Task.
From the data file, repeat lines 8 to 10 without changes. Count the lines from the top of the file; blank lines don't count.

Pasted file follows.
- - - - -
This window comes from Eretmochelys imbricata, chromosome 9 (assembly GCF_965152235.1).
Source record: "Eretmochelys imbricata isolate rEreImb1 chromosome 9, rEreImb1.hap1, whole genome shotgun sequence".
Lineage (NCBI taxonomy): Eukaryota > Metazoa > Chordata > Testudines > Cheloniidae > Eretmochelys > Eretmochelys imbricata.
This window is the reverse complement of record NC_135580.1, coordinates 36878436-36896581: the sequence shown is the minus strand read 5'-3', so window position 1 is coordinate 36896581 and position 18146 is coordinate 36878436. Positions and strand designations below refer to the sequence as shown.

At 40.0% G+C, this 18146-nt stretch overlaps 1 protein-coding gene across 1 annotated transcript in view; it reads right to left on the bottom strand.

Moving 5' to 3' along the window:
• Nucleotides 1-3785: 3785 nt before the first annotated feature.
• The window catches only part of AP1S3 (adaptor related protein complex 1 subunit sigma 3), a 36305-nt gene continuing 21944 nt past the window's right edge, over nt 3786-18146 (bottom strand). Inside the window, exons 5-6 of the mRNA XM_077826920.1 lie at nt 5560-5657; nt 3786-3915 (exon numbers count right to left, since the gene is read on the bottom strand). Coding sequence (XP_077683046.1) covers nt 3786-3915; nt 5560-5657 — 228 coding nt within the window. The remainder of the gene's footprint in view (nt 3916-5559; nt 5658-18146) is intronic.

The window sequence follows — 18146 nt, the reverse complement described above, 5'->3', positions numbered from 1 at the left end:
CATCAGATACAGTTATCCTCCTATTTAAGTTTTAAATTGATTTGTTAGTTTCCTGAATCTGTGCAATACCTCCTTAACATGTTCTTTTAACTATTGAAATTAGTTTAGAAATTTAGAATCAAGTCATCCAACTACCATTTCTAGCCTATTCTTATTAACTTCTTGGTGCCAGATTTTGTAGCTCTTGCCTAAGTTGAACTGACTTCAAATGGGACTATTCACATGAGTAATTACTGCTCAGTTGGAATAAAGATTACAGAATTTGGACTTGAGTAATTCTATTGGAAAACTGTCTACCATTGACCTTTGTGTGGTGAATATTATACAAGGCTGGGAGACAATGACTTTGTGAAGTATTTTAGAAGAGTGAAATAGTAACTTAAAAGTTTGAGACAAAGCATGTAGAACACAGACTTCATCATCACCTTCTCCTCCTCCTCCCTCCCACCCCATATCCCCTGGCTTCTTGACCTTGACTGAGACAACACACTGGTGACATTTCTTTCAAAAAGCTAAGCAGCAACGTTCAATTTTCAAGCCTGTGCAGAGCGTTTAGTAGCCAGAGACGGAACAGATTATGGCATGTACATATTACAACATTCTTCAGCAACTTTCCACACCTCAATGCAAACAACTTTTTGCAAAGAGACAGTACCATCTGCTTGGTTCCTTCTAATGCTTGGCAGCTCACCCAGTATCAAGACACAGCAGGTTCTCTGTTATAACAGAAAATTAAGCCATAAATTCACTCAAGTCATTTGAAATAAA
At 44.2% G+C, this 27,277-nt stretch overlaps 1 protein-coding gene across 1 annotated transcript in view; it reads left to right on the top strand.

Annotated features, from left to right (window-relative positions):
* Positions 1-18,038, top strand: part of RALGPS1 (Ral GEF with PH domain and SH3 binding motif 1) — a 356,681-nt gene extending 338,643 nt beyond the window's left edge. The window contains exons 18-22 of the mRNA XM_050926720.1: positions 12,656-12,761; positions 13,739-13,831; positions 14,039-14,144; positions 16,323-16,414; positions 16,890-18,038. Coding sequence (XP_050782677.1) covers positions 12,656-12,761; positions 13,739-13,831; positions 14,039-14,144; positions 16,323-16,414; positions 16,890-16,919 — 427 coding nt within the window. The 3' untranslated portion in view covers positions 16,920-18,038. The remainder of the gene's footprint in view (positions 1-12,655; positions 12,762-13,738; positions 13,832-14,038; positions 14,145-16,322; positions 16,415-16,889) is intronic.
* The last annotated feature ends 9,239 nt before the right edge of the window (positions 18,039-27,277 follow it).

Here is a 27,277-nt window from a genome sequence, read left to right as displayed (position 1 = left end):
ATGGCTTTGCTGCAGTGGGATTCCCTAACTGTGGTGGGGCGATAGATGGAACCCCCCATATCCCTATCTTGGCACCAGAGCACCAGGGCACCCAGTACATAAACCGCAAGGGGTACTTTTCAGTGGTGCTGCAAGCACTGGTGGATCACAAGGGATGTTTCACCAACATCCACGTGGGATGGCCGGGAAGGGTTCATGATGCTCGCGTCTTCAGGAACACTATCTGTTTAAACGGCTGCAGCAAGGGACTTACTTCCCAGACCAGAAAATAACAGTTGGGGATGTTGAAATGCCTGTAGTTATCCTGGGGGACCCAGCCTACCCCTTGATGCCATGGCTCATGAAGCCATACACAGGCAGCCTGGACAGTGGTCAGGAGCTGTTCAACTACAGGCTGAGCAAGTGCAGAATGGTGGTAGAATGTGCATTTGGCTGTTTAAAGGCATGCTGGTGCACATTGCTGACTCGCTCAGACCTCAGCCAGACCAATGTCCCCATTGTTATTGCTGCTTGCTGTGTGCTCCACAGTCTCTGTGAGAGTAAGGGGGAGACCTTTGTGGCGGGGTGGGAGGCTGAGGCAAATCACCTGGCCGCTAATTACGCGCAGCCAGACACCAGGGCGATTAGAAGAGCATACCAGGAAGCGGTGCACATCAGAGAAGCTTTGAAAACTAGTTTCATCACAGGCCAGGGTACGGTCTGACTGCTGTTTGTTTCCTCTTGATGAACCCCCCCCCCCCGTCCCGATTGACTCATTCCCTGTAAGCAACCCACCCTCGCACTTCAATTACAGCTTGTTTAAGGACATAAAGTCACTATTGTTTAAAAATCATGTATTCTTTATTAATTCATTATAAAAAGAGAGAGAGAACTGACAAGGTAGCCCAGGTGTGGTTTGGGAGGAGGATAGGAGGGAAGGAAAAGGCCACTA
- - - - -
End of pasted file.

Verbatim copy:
• The window catches only part of AP1S3 (adaptor related protein complex 1 subunit sigma 3), a 36305-nt gene continuing 21944 nt past the window's right edge, over nt 3786-18146 (bottom strand). Inside the window, exons 5-6 of the mRNA XM_077826920.1 lie at nt 5560-5657; nt 3786-3915 (exon numbers count right to left, since the gene is read on the bottom strand). Coding sequence (XP_077683046.1) covers nt 3786-3915; nt 5560-5657 — 228 coding nt within the window. The remainder of the gene's footprint in view (nt 3916-5559; nt 5658-18146) is intronic.

The window sequence follows — 18146 nt, the reverse complement described above, 5'->3', positions numbered from 1 at the left end:
CATCAGATACAGTTATCCTCCTATTTAAGTTTTAAATTGATTTGTTAGTTTCCTGAATCTGTGCAATACCTCCTTAACATGTTCTTTTAACTATTGAAATTAGTTTAGAAATTTAGAATCAAGTCATCCAACTACCATTTCTAGCCTATTCTTATTAACTTCTTGGTGCCAGATTTTGTAGCTCTTGCCTAAGTTGAACTGACTTCAAATGGGACTATTCACATGAGTAATTACTGCTCAGTTGGAATAAAGATTACAGAATTTGGACTTGAGTAATTCTATTGGAAAACTGTCTACCATTGACCTTTGTGTGGTGAATATTATACAAGGCTGGGAGACAATGACTTTGTGAAGTATTTTAGAAGAGTGAAATAGTAACTTAAAAGTTTGAGACAAAGCATGTAGAACACAGACTTCATCATCACCTTCTCCTCCTCCTCCCTCCCACCCCATATCCCCTGGCTTCTTGACCTTGACTGAGACAACACACTGGTGACATTTCTTTCAAAAAGCTAAGCAGCAACGTTCAATTTTCAAGCCTGTGCAGAGCGTTTAGTAGCCAGAGACGGAACAGATTATGGCATGTACATATTACAACATTCTTCAGCAACTTTCCACACCTCAATGCAAACAACTTTTTGCAAAGAGACAGTACCATCTGCTTGGTTCCTTCTAATGCTTGGCAGCTCACCCAGTATCAAGACACAGCAGGTTCTCTGTTATAACAGAAAATTAAGCCATAAATTCACTCAAGTCATTTGAAATAAA